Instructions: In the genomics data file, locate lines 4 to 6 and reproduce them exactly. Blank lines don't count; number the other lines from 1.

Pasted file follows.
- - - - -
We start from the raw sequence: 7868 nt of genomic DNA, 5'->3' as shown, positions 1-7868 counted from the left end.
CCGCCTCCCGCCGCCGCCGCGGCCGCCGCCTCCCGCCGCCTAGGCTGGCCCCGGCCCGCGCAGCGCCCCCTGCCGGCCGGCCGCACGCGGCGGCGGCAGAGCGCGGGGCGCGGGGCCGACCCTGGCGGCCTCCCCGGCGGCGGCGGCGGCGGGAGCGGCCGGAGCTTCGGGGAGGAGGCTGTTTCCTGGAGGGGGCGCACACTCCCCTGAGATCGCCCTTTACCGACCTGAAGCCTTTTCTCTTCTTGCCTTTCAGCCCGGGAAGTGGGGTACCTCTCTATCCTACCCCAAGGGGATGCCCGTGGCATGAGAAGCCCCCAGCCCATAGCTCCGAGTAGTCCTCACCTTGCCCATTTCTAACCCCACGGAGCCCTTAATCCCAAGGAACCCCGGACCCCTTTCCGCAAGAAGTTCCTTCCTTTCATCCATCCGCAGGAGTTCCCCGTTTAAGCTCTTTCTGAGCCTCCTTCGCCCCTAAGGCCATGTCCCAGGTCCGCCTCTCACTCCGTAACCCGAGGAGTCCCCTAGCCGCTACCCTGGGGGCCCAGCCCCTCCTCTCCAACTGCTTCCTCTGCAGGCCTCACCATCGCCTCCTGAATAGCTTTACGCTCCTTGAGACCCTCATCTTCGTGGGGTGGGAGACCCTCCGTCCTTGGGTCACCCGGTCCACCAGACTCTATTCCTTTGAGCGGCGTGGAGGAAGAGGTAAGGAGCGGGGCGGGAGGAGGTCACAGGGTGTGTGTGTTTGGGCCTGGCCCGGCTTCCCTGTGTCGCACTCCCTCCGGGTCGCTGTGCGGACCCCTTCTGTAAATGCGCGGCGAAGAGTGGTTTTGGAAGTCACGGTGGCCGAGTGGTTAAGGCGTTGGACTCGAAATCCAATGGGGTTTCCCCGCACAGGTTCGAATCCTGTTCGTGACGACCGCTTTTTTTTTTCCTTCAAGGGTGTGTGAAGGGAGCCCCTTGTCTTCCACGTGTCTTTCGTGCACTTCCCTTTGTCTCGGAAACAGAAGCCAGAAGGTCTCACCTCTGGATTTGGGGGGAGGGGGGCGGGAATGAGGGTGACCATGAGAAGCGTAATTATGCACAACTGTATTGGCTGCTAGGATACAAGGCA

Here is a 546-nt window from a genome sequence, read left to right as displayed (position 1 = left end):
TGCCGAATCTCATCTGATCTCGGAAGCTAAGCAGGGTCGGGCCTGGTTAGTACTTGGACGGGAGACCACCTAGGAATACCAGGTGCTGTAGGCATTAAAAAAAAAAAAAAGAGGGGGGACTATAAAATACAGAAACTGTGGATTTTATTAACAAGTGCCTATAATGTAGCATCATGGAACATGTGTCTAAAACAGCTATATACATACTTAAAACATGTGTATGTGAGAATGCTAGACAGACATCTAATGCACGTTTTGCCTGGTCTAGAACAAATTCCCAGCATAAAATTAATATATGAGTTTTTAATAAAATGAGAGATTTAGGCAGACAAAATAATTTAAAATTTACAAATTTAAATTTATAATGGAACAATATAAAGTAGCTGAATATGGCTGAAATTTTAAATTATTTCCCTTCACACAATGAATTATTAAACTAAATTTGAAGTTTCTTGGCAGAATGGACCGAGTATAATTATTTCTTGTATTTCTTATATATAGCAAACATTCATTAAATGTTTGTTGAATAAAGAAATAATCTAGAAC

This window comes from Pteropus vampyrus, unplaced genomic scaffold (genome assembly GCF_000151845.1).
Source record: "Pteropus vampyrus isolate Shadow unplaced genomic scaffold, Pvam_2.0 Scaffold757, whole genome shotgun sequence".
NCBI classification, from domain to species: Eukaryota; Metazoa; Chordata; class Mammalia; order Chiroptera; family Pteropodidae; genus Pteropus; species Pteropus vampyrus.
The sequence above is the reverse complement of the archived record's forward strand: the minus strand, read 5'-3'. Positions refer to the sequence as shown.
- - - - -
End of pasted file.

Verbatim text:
TGCCGAATCTCATCTGATCTCGGAAGCTAAGCAGGGTCGGGCCTGGTTAGTACTTGGACGGGAGACCACCTAGGAATACCAGGTGCTGTAGGCATTAAAAAAAAAAAAAAGAGGGGGGACTATAAAATACAGAAACTGTGGATTTTATTAACAAGTGCCTATAATGTAGCATCATGGAACATGTGTCTAAAACAGCTATATACATACTTAAAACATGTGTATGTGAGAATGCTAGACAGACATCTAATGCACGTTTTGCCTGGTCTAGAACAAATTCCCAGCATAAAATTAATATATGAGTTTTTAATAAAATGAGAGATTTAGGCAGACAAAATAATTTAAAATTTACAAATTTAAATTTATAATGGAACAATATAAAGTAGCTGAATATGGCTGAAATTTTAAATTATTTCCCTTCACACAATGAATTATTAAACTAAATTTGAAGTTTCTTGGCAGAATGGACCGAGTATAATTATTTCTTGTATTTCTTATATATAGCAAACATTCATTAAATGTTTGTTGAATAAAGAAATAATCTAGAAC

This window comes from Pteropus vampyrus, unplaced genomic scaffold (genome assembly GCF_000151845.1).
Source record: "Pteropus vampyrus isolate Shadow unplaced genomic scaffold, Pvam_2.0 Scaffold757, whole genome shotgun sequence".